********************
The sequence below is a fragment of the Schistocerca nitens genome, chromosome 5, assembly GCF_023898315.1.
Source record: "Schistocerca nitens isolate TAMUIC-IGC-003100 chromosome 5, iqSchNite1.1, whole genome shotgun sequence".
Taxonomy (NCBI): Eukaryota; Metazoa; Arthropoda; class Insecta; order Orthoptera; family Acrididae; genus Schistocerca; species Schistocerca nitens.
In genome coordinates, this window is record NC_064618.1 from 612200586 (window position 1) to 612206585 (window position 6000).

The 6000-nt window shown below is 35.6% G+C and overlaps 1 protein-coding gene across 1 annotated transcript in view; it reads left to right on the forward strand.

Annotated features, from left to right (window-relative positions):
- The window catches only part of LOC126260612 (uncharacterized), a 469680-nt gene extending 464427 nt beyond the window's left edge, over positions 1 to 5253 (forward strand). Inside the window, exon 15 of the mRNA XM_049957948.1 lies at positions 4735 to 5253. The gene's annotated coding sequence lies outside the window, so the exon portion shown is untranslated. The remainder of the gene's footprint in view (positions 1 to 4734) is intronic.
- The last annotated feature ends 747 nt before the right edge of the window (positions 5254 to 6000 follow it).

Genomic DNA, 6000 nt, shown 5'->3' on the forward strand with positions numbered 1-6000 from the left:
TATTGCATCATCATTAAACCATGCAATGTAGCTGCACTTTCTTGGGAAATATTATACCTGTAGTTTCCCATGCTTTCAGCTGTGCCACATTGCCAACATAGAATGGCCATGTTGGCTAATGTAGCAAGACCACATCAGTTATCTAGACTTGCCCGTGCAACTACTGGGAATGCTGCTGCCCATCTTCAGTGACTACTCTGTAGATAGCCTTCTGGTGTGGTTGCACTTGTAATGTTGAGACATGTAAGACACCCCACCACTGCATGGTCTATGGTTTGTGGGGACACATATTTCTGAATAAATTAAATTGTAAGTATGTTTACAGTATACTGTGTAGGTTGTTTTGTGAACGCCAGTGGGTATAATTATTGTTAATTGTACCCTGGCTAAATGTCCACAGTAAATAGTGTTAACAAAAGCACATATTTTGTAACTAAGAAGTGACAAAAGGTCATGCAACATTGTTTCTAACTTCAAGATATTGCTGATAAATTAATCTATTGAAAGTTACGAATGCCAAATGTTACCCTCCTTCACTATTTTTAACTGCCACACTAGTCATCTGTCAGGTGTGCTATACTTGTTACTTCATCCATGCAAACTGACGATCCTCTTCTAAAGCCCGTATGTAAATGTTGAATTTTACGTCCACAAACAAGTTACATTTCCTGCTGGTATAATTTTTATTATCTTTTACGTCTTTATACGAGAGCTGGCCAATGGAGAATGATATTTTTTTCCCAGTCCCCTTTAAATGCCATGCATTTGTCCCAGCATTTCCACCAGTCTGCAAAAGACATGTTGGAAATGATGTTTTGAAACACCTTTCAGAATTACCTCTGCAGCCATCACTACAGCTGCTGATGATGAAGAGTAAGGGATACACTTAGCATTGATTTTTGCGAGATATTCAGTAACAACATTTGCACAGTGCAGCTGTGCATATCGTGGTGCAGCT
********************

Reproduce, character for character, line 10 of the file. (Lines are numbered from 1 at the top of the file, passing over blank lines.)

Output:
TATTGCATCATCATTAAACCATGCAATGTAGCTGCACTTTCTTGGGAAATATTATACCTGTAGTTTCCCATGCTTTCAGCTGTGCCACATTGCCAACATAGAATGGCCATGTTGGCTAATGTAGCAAGACCACATCAGTTATCTAGACTTGCCCGTGCAACTACTGGGAATGCTGCTGCCCATCTTCAGTGACTACTCTGTAGATAGCCTTCTGGTGTGGTTGCACTTGTAATGTTGAGACATGTAAGACACCCCACCACTGCATGGTCTATGGTTTGTGGGGACACATATTTCTGAATAAATTAAATTGTAAGTATGTTTACAGTATACTGTGTAGGTTGTTTTGTGAACGCCAGTGGGTATAATTATTGTTAATTGTACCCTGGCTAAATGTCCACAGTAAATAGTGTTAACAAAAGCACATATTTTGTAACTAAGAAGTGACAAAAGGTCATGCAACATTGTTTCTAACTTCAAGATATTGCTGATAAATTAATCTATTGAAAGTTACGAATGCCAAATGTTACCCTCCTTCACTATTTTTAACTGCCACACTAGTCATCTGTCAGGTGTGCTATACTTGTTACTTCATCCATGCAAACTGACGATCCTCTTCTAAAGCCCGTATGTAAATGTTGAATTTTACGTCCACAAACAAGTTACATTTCCTGCTGGTATAATTTTTATTATCTTTTACGTCTTTATACGAGAGCTGGCCAATGGAGAATGATATTTTTTTCCCAGTCCCCTTTAAATGCCATGCATTTGTCCCAGCATTTCCACCAGTCTGCAAAAGACATGTTGGAAATGATGTTTTGAAACACCTTTCAGAATTACCTCTGCAGCCATCACTACAGCTGCTGATGATGAAGAGTAAGGGATACACTTAGCATTGATTTTTGCGAGATATTCAGTAACAACATTTGCACAGTGCAGCTGTGCATATCGTGGTGCAGCT